How to Spend 2 Days in Lake Tahoe
Surrounded by snow-capped mountains and pine trees, Lake Tahoe is one of the purest lakes in the world and is the second deepest lake in the United States. Ask a local why they live in Tahoe and they’ll smile, open their arms wide, and with a small wave towards the lake and the mountains, they’ll say “this is why I live here.” There’s an unspoken understanding that “this” implies the beauty and adventure of Tahoe. The locals’ adoration and the jaw-dropping awe you experience when you first see the lake will follow you throughout your amazing Tahoe experiences to come. Squaw Valley is a forested, ski community nestled in the Sierra Nevada Range. The mountains surround you as you drive up the road, past a blend of old and new, toward the Resort at Squaw Creek and Squaw Valley ski area that lie at the base of the mountains. The valley is gorgeous and green in the summer, white and sparkling in the winter, and there’s no question as to why the 1960 winter Olympics were held here. Standing tall over the village, Squaw Valley ski area is a constant reminder of the years of fun, laughter, and adventure that have brought the valley to life over the past six decades.
The Resort at Squaw Creek echoes the beauty of the valley. An all glass outdoor façade faces the mountains and trees, blending the resort in with the landscape while simultaneously reflecting its surroundings. Upon entering the lobby, floor to ceiling windows showcase the mountain view and leather chairs surround a large stone fireplace, reminding you that you’ve arrived at your very own mountain retreat. Summer season brings you everywhere from tee times on the golf course and sunbathing at Squaw Creek’s pristine pool, to beautiful Lake Tahoe, its beaches, and surrounding mountain trails. Come winter, you can hop on the slopes right from the Squaw Creek lift, which is a stone’s throw from the resort’s outdoor ski bar. As the snow falls, the mountains become your playground as you snowshoe up Truckee’s Castle Peak trail or cross country ski at the Nordic Center at the Resort at Squaw Creek. As a special guest in one of the most majestic alpine hideaways in the world, it’s your duty to enjoy relaxed California hospitality and let the locals divulge a refreshing breath of air on what to do in Tahoe.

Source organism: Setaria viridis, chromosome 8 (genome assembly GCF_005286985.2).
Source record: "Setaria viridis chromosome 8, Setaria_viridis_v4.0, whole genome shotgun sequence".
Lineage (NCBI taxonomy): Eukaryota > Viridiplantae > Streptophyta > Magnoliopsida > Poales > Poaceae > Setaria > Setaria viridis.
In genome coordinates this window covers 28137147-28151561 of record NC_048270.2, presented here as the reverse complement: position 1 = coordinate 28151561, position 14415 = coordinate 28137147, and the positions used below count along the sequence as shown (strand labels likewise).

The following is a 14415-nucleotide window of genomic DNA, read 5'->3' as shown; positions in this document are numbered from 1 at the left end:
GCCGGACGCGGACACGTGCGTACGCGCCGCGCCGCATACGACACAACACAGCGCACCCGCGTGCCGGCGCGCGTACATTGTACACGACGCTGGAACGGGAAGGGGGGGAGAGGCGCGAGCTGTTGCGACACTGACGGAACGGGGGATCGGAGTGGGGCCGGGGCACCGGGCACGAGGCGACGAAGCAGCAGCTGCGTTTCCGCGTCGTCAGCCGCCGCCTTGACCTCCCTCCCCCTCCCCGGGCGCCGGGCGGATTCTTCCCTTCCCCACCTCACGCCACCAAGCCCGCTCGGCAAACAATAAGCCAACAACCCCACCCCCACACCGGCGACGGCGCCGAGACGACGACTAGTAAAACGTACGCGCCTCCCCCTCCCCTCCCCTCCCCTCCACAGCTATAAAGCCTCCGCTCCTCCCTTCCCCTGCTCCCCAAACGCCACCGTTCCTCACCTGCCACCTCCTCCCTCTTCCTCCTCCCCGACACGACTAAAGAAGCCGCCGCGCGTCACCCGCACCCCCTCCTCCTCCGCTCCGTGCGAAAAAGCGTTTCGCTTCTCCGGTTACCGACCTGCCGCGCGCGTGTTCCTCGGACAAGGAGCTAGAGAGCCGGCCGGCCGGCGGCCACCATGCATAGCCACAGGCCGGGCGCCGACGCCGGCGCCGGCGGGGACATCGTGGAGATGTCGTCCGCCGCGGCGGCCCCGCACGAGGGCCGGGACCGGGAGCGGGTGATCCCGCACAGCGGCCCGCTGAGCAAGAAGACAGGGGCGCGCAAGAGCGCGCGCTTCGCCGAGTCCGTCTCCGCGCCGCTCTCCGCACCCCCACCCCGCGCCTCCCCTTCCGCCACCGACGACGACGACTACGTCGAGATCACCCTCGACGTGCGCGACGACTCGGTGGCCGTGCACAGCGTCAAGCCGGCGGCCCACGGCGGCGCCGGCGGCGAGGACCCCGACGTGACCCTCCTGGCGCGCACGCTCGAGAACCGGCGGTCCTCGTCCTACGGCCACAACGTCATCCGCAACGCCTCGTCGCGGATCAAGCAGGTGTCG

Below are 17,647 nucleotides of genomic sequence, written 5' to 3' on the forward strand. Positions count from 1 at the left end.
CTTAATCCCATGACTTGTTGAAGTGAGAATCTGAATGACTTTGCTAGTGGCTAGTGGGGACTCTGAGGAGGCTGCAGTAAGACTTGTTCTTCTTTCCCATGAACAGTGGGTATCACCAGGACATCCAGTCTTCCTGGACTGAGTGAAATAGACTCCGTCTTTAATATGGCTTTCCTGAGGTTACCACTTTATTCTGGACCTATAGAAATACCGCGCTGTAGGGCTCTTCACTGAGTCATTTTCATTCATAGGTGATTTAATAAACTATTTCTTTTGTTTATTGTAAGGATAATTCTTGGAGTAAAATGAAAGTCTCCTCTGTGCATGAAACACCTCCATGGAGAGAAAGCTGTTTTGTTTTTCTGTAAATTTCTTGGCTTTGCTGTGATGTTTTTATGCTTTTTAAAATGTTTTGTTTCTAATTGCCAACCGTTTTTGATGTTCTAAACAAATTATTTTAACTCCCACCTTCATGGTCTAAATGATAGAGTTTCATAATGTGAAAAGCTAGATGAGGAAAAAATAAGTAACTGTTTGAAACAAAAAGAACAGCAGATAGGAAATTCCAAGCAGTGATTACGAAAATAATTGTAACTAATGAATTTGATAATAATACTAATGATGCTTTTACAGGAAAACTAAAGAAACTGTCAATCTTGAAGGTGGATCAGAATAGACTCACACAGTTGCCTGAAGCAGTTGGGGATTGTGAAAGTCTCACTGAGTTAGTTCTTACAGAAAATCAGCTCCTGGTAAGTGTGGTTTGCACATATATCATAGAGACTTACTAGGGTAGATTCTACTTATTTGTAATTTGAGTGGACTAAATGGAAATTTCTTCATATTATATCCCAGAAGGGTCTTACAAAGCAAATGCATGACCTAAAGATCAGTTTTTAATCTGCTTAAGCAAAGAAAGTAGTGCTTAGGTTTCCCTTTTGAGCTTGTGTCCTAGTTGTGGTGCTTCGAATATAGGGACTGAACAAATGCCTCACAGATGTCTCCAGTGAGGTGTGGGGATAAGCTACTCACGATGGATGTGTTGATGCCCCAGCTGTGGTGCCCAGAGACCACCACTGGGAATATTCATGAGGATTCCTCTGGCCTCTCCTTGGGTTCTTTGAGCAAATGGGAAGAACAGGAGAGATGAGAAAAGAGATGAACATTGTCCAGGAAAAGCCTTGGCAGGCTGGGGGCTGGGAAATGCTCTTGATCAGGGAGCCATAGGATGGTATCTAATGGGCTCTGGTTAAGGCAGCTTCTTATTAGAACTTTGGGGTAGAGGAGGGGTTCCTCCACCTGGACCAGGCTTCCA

EAT + DRINK
Every Tahoe morning prompts an adventure, whether it’s trying a new activity or trying a new restaurant. Rent bikes at the Resort at Squaw Creek and cruise along the Truckee River and Lake Tahoe’s West Shore to get breakfast at Fire Sign Café. Just south of Tahoe City, Fire Sign Café is a local’s favorite, offering a hearty plate of eggs, bacon, and homemade biscuits, or lighter fare, like veggie benedict complete with a California dose of avocado, tomato, and farm fresh eggs.
Lunch gives you the opportunity to visit the lakeside deck at Moe’s Original BBQ. Located in the heart of Tahoe City, Moe’s serves up a healthy serving of ribs and Southern fare. Fresh ingredients, a friendly staff, and everything from jambalaya and pulled pork, to a fantastic craft beer selection, make this eatery an easy, fun stop for lunch. You can eat outside on the deck or take your lunch to go as you can continue exploring Lake Tahoe.
After a day of hiking, skiing, or paddle boarding, head back to the Resort at Squaw Creek’s Six Peaks Grille. In the summer, dine al fresco on the bistro patio that overlooks Squaw Valley. In the winter, cozy up inside by the fire for dinner. The seasonal menu is prepared with distinctive regional ingredients. Whenever possible, the chef sources sustainable seafood, meats, and produce. A favorite right now is the butter poached Maine lobster tail with wood grilled filet mignon. The charcuterie plate is always popular, featuring local cheeses and meats.